But become a hero he does, and while I wonder whether other actors like Joseph Gordon-Levitt may have brought more nuance to the role and perhaps may have made us care for the wizard and his great transformation just a little more, Franco largely acquits himself well, delivering just the right amounts of gravitas, self-doubt, empathy and determination as the story calls for it.
The real star of the show though is Michelle Williams (yet again) who manages to invest The Good Witch, a character who could have been just another bland goody-two-shoes caricature, with just enough shades of grey and humanity that her imprisonment and torture – yes the movie does go there although obviously not in a Zero Dark Thirty-kind of way – later on the film is visceral and real.
Weisz and Kunis meanwhile deliver just the right amounts of doe-eyed sweetness and pantomime menace when needed, in a movie that isn’t afraid to be dark and troubling, and sometimes downright scary at times (Disney’s version of the Flying Monkeys for instance are every bit as vicious as the baboons you see in wildlife documentaries although their attacks are leavened somewhat by Keystone Cops slapstick on occasion).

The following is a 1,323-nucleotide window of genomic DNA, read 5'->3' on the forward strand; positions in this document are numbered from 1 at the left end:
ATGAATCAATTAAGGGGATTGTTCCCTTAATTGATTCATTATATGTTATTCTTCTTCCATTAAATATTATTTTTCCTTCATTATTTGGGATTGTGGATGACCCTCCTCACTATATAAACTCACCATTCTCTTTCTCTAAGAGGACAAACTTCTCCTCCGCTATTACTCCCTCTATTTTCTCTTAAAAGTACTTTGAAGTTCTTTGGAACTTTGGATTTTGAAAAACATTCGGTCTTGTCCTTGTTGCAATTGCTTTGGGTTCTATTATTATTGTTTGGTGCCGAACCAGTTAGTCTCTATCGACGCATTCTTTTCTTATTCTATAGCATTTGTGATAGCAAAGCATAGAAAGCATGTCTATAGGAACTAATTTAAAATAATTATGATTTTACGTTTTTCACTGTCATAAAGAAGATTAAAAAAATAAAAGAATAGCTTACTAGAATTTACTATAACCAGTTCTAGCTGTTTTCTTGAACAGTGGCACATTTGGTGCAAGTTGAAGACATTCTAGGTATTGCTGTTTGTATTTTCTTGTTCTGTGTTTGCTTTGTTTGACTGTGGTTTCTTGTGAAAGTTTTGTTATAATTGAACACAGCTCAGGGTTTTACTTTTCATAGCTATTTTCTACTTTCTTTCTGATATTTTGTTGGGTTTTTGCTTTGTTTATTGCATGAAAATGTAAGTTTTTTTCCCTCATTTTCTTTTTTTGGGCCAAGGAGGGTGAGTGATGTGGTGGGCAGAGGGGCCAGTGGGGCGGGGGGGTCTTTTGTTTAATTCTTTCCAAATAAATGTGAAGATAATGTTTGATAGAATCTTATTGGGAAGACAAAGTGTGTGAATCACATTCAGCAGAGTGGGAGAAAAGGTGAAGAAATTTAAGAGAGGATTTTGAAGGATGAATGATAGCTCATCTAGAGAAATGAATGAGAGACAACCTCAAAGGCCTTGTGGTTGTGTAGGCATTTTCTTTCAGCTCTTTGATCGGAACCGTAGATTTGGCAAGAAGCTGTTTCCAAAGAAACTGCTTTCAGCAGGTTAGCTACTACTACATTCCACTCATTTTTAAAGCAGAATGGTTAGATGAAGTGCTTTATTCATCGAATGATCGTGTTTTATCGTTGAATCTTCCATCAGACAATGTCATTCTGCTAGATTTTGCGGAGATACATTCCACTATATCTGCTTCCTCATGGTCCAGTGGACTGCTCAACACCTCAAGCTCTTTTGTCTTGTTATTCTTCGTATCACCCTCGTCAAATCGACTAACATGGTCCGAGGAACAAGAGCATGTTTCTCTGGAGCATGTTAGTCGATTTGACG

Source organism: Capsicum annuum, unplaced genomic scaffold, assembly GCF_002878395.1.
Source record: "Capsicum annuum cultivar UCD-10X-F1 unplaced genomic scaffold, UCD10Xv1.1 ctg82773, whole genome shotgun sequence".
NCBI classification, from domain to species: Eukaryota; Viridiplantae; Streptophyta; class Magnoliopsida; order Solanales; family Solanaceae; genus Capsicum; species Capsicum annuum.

Oz the Great and Powerful may suffer slightly at times from a rather obvious narrative and some dodgy CGI-work – the scene where Oscar and Theodora walk towards the Emerald City against a backdrop of vivid yellow sunflowers is almost cartoonish in its execution – but it is at heart a rollicking grand adventure with characters you believe in and love, edge-of-your-seat thrills and spills, and the sort of rousing ending that makes you skip out of the cinema down your very own yellow brick road …
Just leave your ruby red slippers at home.